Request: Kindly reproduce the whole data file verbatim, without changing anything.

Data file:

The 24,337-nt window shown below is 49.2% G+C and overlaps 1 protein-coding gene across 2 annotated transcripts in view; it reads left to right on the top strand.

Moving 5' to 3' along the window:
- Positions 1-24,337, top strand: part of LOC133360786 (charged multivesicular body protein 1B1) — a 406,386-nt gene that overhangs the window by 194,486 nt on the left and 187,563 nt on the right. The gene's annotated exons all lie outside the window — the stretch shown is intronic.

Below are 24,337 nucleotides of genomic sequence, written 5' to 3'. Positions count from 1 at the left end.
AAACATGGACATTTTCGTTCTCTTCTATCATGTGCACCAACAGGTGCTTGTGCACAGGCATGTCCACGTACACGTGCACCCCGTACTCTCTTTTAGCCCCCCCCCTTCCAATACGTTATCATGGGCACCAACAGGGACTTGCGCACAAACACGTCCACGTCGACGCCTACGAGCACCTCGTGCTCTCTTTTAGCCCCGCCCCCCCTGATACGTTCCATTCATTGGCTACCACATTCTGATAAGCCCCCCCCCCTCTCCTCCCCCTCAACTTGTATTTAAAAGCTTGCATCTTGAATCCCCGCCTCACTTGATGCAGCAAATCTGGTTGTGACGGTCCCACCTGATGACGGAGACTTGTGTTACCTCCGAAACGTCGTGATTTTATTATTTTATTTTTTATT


The 24,337-nt window shown below is 49.2% G+C and overlaps 1 protein-coding gene across 2 annotated transcripts in view; it reads left to right on the top strand.

Moving 5' to 3' along the window:
- Positions 1-24,337, top strand: part of LOC133360786 (charged multivesicular body protein 1B1) — a 406,386-nt gene that overhangs the window by 194,486 nt on the left and 187,563 nt on the right. The gene's annotated exons all lie outside the window — the stretch shown is intronic.

Below are 24,337 nucleotides of genomic sequence, written 5' to 3'. Positions count from 1 at the left end.
AAACATGGACATTTTCGTTCTCTTCTATCATGTGCACCAACAGGTGCTTGTGCACAGGCATGTCCACGTACACGTGCACCCCGTACTCTCTTTTAGCCCCCCCCCTTCCAATACGTTATCATGGGCACCAACAGGGACTTGCGCACAAACACGTCCACGTCGACGCCTACGAGCACCTCGTGCTCTCTTTTAGCCCCGCCCCCCCTGATACGTTCCATTCATTGGCTACCACATTCTGATAAGCCCCCCCCCCTCTCCTCCCCCTCAACTTGTATTTAAAAGCTTGCATCTTGAATCCCCGCCTCACTTGATGCAGCAAATCTGGTTGTGACGGTCCCACCTGATGACGGAGACTTGTGTTACCTCCGAAACGTCGTGATTTTATTATTTTATTTTTTATT